I don’t really love baccalà.
The salted cod can come off mushy and overly powerful in many dishes.
Dar Filettaro is one of those Roman institutions that you love not in spite of it shortcomings but because of them.
It is a tiny restuarant that serves one thing: filetti di baccalà.
Slightly dingy, with yellow laminated menus to keep the grease at bay, there is a pleasantly permeating smell of all-things-fried as soon as you walk through the door.
If you snag a seat facing the right direction, you can watch two ladies in the back (sometimes wearing housecoats) as they do the frying of fish.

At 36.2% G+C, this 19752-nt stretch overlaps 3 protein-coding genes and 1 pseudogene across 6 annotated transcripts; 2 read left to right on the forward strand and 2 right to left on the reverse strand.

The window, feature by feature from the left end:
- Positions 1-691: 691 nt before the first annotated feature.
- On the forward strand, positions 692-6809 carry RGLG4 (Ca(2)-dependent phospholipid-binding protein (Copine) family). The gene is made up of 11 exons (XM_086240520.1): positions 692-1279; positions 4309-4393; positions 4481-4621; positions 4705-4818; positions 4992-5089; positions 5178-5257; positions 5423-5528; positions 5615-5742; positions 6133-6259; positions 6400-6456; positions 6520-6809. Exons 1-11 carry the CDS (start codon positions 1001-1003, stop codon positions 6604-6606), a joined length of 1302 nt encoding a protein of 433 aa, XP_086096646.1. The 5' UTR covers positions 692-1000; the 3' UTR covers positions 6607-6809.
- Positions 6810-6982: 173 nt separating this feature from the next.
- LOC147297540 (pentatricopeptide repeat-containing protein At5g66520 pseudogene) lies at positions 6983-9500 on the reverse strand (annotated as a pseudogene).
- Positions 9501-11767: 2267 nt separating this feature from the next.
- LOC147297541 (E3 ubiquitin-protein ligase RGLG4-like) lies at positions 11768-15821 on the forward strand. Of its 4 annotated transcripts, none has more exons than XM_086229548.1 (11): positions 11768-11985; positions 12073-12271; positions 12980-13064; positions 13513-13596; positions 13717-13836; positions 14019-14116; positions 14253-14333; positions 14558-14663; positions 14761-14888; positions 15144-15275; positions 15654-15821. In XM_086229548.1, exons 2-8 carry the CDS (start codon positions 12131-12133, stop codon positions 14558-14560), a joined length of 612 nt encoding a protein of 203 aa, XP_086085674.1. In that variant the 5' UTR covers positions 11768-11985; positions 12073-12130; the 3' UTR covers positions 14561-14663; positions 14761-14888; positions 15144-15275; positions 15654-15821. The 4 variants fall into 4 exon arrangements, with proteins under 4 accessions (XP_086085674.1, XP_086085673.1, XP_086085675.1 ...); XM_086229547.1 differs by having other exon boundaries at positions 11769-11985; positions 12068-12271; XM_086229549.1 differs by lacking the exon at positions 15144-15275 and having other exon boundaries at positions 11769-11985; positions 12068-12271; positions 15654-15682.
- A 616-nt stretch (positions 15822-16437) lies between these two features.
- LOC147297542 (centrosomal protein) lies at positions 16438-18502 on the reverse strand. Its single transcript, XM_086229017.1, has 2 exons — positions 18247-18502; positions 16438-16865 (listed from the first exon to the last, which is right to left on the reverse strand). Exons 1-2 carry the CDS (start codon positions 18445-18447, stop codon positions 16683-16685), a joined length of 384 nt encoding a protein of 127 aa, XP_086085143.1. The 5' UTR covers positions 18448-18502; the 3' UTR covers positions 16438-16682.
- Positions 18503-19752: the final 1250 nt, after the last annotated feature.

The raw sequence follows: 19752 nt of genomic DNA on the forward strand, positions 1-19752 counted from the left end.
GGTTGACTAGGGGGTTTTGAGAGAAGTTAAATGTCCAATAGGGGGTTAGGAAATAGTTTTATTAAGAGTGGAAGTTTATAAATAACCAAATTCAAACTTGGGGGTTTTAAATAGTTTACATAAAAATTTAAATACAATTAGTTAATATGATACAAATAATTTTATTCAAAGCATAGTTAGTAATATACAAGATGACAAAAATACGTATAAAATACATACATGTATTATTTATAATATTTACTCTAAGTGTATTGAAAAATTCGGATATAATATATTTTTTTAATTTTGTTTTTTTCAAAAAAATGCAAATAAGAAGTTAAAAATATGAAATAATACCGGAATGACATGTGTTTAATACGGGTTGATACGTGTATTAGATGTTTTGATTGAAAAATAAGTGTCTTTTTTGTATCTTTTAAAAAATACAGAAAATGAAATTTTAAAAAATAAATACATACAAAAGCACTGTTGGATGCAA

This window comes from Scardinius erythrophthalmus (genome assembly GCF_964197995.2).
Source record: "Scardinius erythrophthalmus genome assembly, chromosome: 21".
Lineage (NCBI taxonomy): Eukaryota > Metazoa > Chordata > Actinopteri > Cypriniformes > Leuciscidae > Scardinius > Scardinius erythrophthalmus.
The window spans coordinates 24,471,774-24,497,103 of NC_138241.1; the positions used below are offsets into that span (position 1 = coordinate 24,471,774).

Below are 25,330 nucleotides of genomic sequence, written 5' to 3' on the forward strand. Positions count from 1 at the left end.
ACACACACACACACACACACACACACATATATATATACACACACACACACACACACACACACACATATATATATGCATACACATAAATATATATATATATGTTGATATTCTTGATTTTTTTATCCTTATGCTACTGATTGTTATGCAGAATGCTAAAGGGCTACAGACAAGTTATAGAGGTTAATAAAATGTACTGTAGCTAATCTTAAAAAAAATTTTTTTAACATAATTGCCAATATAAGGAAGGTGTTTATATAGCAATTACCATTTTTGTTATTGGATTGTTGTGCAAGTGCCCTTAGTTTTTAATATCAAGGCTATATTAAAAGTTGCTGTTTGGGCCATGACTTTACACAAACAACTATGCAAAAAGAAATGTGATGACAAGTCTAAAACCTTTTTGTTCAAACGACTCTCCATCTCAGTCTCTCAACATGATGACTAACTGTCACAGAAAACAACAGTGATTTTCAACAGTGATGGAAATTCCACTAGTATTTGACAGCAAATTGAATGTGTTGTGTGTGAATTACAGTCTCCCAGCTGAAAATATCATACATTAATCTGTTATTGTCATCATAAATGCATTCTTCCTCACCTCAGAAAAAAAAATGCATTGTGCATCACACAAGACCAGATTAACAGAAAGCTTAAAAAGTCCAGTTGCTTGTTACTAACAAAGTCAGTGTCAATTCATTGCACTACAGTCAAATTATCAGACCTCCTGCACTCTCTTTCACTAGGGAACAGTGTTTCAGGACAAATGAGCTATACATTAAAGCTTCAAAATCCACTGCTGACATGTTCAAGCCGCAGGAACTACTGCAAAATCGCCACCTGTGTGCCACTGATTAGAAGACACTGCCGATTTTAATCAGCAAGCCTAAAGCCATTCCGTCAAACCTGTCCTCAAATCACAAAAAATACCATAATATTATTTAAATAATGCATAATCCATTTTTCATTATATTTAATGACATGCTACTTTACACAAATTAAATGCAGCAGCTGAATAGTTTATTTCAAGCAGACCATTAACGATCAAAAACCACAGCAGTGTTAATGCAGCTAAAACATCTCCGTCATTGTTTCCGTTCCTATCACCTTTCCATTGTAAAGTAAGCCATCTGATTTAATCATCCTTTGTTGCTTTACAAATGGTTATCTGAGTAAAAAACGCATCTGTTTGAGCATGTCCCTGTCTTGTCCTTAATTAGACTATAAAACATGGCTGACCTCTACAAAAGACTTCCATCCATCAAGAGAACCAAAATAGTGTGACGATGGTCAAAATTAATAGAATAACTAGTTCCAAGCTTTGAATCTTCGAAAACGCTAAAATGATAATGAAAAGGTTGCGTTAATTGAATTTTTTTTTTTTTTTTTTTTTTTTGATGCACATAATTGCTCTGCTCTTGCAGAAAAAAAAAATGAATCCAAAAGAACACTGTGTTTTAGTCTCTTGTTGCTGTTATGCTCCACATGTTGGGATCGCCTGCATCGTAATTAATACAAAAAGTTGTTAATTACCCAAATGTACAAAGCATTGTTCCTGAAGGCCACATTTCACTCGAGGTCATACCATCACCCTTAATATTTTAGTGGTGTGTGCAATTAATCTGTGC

Yes, technically, there is more than one thing on the menu. There is, of course, wine on tap.
You can also order salad, beans, and puntarelle – a Roman cicoria soaked in cold water until in curls, and dressed in a light anchiovy sauce.
It is simple and good and Roman.
In Rome, this is how you eat.
Normally, filetti di baccalà are the kind of food ordered pre-pizza, like at da Remo. Dar Filettaro is the kind of place to when you want a fried snack to take away, or when you have the time to spend sitting in a lovely piazza with Rome’s cutest church.
There is nothing fancy about dar Filettaro, and that is what steals a bit of my heart every time.
Largo dei Librari, 88
Rome (Centro Storico)
Open: Monday – Saturday 5:30 pm to 11 pm. Closed Sundays.